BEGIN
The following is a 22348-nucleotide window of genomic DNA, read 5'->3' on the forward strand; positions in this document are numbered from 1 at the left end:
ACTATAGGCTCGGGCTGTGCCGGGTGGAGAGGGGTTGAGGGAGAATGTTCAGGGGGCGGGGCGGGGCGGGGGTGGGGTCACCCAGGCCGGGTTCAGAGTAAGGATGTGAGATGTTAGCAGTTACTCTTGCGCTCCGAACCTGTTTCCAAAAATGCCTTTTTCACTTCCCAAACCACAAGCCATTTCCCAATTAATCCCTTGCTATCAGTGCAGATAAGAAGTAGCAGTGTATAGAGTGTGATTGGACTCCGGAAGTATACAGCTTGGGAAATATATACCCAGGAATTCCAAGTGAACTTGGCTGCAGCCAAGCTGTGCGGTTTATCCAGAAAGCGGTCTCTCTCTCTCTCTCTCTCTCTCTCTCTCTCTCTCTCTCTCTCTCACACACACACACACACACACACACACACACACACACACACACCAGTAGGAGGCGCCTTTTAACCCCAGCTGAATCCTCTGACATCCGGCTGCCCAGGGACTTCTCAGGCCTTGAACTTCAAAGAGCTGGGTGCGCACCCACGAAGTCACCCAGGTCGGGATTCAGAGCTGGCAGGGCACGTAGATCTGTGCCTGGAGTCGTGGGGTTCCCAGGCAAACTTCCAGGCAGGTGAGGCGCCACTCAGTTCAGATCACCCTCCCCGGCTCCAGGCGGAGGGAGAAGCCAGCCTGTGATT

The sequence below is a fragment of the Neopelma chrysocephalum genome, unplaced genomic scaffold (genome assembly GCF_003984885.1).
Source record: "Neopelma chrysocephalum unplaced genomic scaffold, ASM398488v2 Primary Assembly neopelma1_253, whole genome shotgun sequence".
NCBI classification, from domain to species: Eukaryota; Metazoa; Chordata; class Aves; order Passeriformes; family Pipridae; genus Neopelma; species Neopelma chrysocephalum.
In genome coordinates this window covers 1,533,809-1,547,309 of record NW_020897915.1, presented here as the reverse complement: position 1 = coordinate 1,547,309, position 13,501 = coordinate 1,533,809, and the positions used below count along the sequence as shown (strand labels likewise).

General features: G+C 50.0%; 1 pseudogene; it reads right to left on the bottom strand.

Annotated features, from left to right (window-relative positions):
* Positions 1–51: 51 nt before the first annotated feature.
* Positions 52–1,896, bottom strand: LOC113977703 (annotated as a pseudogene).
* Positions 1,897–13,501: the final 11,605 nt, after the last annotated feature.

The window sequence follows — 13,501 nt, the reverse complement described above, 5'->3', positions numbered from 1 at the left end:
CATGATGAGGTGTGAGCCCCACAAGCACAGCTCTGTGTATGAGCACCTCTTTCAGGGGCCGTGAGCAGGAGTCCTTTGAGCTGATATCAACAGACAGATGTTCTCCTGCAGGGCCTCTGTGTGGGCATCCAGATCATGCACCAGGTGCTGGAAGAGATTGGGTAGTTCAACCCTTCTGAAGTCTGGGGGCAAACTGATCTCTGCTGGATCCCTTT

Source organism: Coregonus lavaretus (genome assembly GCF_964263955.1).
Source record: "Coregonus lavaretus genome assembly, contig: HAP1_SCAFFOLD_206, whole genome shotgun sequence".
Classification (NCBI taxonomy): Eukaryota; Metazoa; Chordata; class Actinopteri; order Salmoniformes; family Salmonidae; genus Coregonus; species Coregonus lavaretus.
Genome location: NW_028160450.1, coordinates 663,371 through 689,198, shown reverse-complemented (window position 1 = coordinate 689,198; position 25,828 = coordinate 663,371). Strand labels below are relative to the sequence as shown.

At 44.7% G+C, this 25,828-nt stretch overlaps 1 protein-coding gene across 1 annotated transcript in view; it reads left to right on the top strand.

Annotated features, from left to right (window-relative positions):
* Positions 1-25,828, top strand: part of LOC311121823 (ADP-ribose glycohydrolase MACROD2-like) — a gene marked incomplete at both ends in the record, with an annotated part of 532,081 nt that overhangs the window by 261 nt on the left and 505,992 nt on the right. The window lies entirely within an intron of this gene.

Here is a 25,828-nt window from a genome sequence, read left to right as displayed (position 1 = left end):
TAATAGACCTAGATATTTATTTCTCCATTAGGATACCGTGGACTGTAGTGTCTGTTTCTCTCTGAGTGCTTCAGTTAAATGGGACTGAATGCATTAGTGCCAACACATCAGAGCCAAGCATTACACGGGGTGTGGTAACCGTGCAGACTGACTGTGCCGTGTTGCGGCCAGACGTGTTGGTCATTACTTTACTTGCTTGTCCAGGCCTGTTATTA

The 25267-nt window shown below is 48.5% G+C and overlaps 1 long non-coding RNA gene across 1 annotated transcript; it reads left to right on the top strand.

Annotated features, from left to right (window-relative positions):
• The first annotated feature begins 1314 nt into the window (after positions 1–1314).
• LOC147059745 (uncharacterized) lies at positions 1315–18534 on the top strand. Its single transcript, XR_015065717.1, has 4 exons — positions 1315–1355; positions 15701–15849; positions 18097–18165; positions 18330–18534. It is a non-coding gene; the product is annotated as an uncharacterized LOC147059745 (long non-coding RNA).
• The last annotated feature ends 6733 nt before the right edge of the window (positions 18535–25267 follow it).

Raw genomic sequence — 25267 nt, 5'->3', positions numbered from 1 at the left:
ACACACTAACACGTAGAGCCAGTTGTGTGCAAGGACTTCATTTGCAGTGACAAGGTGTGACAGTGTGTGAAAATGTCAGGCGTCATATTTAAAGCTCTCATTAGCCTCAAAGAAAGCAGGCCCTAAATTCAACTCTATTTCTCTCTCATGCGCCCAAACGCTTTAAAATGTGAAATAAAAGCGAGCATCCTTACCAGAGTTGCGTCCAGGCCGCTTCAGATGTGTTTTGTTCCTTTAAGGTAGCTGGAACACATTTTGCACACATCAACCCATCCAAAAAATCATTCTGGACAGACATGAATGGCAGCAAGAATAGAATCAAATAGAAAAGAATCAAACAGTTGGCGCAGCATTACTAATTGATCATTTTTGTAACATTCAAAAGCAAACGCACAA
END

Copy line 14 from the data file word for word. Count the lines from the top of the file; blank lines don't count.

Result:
Source organism: Coregonus lavaretus (genome assembly GCF_964263955.1).